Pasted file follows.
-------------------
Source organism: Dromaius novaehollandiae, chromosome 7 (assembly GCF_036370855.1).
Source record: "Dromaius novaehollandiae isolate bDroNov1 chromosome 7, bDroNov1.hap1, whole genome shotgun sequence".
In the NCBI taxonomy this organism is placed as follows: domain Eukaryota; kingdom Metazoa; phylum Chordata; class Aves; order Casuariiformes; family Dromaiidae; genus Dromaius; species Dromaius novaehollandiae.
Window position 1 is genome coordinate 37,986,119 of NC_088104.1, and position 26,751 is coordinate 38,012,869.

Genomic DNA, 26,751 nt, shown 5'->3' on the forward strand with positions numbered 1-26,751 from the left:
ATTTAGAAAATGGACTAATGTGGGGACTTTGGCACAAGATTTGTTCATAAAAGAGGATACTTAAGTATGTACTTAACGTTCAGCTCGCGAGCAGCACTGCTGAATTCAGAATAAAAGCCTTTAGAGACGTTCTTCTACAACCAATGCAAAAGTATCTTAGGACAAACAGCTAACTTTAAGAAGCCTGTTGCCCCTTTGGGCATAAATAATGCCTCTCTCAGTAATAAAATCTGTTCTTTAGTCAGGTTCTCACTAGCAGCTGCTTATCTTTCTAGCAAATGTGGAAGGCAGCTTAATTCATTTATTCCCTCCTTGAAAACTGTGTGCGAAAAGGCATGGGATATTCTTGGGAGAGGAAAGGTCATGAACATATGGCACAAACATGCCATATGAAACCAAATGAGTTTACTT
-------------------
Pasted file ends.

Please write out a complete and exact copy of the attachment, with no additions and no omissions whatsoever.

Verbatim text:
Source organism: Dromaius novaehollandiae, chromosome 7 (assembly GCF_036370855.1).
Source record: "Dromaius novaehollandiae isolate bDroNov1 chromosome 7, bDroNov1.hap1, whole genome shotgun sequence".
In the NCBI taxonomy this organism is placed as follows: domain Eukaryota; kingdom Metazoa; phylum Chordata; class Aves; order Casuariiformes; family Dromaiidae; genus Dromaius; species Dromaius novaehollandiae.
Window position 1 is genome coordinate 37,986,119 of NC_088104.1, and position 26,751 is coordinate 38,012,869.

Genomic DNA, 26,751 nt, shown 5'->3' on the forward strand with positions numbered 1-26,751 from the left:
ATTTAGAAAATGGACTAATGTGGGGACTTTGGCACAAGATTTGTTCATAAAAGAGGATACTTAAGTATGTACTTAACGTTCAGCTCGCGAGCAGCACTGCTGAATTCAGAATAAAAGCCTTTAGAGACGTTCTTCTACAACCAATGCAAAAGTATCTTAGGACAAACAGCTAACTTTAAGAAGCCTGTTGCCCCTTTGGGCATAAATAATGCCTCTCTCAGTAATAAAATCTGTTCTTTAGTCAGGTTCTCACTAGCAGCTGCTTATCTTTCTAGCAAATGTGGAAGGCAGCTTAATTCATTTATTCCCTCCTTGAAAACTGTGTGCGAAAAGGCATGGGATATTCTTGGGAGAGGAAAGGTCATGAACATATGGCACAAACATGCCATATGAAACCAAATGAGTTTACTT